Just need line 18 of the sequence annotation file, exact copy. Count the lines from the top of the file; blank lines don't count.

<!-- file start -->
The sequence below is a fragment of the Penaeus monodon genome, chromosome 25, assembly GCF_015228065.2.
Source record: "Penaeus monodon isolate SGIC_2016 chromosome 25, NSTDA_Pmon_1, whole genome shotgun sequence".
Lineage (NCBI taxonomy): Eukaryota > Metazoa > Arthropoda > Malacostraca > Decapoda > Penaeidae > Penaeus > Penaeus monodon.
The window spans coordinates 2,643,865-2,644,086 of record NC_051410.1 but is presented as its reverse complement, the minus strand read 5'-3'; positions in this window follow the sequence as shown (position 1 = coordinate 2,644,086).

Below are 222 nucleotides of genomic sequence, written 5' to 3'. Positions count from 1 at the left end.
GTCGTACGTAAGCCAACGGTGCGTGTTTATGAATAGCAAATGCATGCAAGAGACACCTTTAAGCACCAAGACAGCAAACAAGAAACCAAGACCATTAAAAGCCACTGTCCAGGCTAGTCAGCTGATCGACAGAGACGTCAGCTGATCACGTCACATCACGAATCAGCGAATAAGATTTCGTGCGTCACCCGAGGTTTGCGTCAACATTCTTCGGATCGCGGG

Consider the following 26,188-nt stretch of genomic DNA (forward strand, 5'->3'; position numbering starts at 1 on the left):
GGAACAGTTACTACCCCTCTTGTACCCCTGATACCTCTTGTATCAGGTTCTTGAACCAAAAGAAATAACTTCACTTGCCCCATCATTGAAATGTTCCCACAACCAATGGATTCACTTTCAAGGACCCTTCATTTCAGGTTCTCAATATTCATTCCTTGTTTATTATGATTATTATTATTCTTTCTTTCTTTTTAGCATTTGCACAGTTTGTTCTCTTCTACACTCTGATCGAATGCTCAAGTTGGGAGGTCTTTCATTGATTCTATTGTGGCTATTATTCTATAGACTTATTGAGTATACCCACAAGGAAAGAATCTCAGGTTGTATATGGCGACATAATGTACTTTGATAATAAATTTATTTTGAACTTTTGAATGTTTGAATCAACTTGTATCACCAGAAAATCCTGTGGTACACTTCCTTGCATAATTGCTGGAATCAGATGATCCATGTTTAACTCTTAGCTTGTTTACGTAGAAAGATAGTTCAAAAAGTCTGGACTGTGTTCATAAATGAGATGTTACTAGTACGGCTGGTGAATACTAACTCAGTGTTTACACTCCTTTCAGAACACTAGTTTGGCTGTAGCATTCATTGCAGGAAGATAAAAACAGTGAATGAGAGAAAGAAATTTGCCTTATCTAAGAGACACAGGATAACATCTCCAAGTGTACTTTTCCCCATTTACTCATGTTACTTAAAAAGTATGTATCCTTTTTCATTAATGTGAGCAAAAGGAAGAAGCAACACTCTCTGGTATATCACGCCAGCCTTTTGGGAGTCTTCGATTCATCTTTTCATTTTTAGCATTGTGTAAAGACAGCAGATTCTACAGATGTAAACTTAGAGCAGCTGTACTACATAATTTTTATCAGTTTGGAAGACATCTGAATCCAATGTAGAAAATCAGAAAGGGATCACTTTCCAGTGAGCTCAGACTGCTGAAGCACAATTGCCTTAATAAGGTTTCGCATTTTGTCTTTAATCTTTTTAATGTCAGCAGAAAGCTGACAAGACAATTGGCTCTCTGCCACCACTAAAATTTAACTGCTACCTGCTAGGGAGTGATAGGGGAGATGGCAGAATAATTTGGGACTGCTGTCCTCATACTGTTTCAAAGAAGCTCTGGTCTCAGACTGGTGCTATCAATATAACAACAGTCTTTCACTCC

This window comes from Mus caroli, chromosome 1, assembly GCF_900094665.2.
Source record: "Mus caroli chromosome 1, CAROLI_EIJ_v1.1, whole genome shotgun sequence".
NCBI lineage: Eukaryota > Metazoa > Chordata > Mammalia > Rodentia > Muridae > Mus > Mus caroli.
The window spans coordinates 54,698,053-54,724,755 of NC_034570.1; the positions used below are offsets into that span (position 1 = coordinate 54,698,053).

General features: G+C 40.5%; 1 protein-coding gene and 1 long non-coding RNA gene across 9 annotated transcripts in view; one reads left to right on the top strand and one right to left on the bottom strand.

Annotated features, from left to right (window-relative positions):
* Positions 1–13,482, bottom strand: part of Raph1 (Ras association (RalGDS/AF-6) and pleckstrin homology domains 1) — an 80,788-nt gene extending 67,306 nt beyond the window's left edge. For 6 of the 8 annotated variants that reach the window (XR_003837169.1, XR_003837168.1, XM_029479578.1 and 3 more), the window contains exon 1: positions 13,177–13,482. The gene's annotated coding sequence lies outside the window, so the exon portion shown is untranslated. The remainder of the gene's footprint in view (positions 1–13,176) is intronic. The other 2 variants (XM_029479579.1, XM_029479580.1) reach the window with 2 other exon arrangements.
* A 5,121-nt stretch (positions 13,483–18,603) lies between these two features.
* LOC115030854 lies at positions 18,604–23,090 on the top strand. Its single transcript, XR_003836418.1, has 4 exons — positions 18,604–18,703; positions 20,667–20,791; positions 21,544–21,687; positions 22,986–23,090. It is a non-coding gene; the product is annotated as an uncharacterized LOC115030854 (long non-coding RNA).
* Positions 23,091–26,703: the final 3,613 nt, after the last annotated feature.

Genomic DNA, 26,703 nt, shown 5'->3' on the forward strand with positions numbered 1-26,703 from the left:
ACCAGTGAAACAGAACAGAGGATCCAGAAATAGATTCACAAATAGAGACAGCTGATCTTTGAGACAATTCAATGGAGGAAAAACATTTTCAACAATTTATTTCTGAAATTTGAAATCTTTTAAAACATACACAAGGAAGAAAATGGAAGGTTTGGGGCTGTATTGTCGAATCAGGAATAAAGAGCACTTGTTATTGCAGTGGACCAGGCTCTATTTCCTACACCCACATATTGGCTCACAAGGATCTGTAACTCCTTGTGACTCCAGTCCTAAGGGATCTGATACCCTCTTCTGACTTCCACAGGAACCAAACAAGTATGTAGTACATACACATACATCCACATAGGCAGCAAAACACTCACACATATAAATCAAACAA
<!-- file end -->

* Positions 23,091–26,703: the final 3,613 nt, after the last annotated feature.